I absolutely love it, says Kate, while standing in the middle of the kitchen. I love the more rustic, warm look of the butcher block countertop. I love the addition of the banquette. I love my open cabinets. But if I had to say what I love most -- what I absolutely could not live without -- it would be that the working part of the kitchen is now the living part, also.
Teresa Hill and Kent Blossom
Meet Teresa Hill and Kent Blossom in their traditional brick home on Wayne Drive near the tree-lined Forest Hills neighborhood. For them, the seed for the renovation of their existing, south-facing kitchen was planted years ago.
From the moment I walked in this house and saw the backyard I knew we would extend the kitchen and living area at some point, Teresa says. I didnt think, however, it would take 16 years!
Completed last May, the new and improved kitchen/keeping room was well worth the wait. In retrospect, Teresa, a Realtor, says she naturally walks through a house with the mindset of how the homes footprint and flow of family life can be improved -- and her assessment of her familys current home was no different when she made her initial walk-through.
I immediately had ideas of ways I could expand our home off the back, but a lot of those earlier ideas changed after living here a number of years and after our children got older, she explains.
While the homes kitchen and informal dining area was an efficient one -- and for years dutifully served the family of four -- the space essentially lacked the overall livability, function and aesthetics desired for the couples lifestyle.
Kent really got into gourmet cooking a couple of years ago. We have a number of raised beds in our backyard for growing various herbs, cucumbers, tomatoes and peppers, and so the focus of the renovation became much more about the working kitchen than originally planned. He needed space for pots and pans -- and the ease of getting to them. And an oversized island was a must, Teresa says. One of my biggest desires was to see everything I owned. I had pretty dishes crammed in the bottom of cabinets, and wondered, Why have beautiful things, just to have them hidden away? I wanted space, and a lot of glass cabinetry.
With these initial ideas in mind, the couple collaborated with local architect Tilghman Herring, builder Bryan Humphrey and interior design consultant Susan Covington to help turn years of dreams into reality. Today, the kitchen, originally known more for its efficiency than its sufficiency, has been transformed. Expanding the entire width of the home, the new addition blends seamlessly and adds a fresh flavor to the older home.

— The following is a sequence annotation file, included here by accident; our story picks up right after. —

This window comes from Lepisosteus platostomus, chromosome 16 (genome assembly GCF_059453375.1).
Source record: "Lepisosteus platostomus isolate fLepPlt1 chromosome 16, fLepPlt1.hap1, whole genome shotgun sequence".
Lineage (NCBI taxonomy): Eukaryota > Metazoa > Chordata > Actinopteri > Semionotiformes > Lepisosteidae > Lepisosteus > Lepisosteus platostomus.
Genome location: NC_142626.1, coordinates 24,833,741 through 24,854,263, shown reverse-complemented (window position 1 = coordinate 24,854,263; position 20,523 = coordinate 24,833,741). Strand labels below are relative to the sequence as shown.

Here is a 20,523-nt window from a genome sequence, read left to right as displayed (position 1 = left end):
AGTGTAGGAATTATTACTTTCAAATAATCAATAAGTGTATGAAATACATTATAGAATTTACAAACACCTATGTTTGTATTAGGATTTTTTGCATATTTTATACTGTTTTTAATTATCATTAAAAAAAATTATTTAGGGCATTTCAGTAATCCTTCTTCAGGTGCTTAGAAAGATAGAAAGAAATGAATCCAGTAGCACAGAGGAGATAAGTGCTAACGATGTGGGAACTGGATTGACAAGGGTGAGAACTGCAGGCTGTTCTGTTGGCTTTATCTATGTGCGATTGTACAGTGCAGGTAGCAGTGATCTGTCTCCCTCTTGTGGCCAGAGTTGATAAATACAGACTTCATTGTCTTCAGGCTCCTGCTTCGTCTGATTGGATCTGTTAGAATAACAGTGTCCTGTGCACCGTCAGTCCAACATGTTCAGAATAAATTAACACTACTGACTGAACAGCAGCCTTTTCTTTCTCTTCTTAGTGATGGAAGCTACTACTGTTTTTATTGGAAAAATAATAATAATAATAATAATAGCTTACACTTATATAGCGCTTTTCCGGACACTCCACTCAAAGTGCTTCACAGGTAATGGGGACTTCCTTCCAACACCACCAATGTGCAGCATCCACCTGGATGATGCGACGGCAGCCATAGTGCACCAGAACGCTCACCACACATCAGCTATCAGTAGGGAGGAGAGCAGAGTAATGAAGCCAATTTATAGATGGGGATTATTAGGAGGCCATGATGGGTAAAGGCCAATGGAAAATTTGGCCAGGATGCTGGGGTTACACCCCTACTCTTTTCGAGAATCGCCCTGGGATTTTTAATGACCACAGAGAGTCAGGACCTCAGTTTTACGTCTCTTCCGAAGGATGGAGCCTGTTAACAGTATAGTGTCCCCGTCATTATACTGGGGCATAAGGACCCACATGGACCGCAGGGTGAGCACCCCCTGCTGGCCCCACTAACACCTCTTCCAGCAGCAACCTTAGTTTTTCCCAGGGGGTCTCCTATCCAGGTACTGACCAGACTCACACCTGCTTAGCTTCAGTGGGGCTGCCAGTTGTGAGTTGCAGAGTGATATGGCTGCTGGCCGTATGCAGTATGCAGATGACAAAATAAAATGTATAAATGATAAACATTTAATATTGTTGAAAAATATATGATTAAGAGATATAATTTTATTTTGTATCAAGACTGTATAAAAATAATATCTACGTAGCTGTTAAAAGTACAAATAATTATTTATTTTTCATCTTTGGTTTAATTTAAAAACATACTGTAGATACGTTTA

I love the character, the richness and sustenance of an older home like ours, Teresa says, but I wanted this new space to be light and bright. I never had white paint, but I knew this room had to have it. I really like how now, from the front door, you walk into formal, a little less formal, and then onto our back porch, in essence.
Hill says marrying the old with the new was one of the fun aspects of the process, explaining, The thing about an old house and taking whats already there, and working with it, is that you always get something unique in the end.
Hill wishes she could say what she loves best about her new kitchen. From the open storage, to work spaces, to the cooking area, to the eclectic sitting room -- she says without hesitation, I love it all. I have no regrets. Patience can be a good thing.
Resources Creating this Home of Distinction
The Balding Kitchen
Nick and Catherine Balding
Nick Balding, Balding Brothers
Lumber Liquidators/Balding Brothers
Ferguson Enterprises, Inc.
Plumber Medic, Inc.
Meade Electric Company, Inc.
Wood Floor Restoration
Intercoastal Hardwood Floors, Inc.
Southeastern Tile Connection, Inc.
Dining Table - Pier One
The Tomaselli Kitchen
Joel and Kate Tomaselli
Gaines and Associates Builders, Inc.
Jennifer Smith Designs
Julie Bray, Luxe Home Interiors
Holly Hanna, Hollingsworth Cabinetry
Atlantic Appliance & Hardware -
Wolf Range, Sub Zero Refrigerator
Cabinets, Heart Pine Island and Banquette
Rick Bush, Cabinet Designer
Southside Tile and Stone
Shaw Farm Sink and Chandelier
Ferguson Enterprises, Inc.
Greg Nichols, Delmar Fine Finishes
Pedestal table, French country rush bottom chairs, pendant lights - Paysage
Framed oyster shell paintings, table linens - Nest Fine Gifts and Interiors
The Hill-Blossom Kitchen
Kent Blossom and Teresa Hill
Tilghman Herring, Hood-Herring Architecture, PLLP
Bryan Humphrey Design & Construction
Susan Covington, SAC Art
Atlantic Appliance & Hardware
New Leaf Builders
Steve Collins, Collins Plumbing
Ferguson Enterprises, Inc.
C.W. Harrelson Electric
Southeastern Tile Connection, Inc.
Skip Henson Paint Center
Downeast Heating and Air Conditioning
Barstools - Maran Home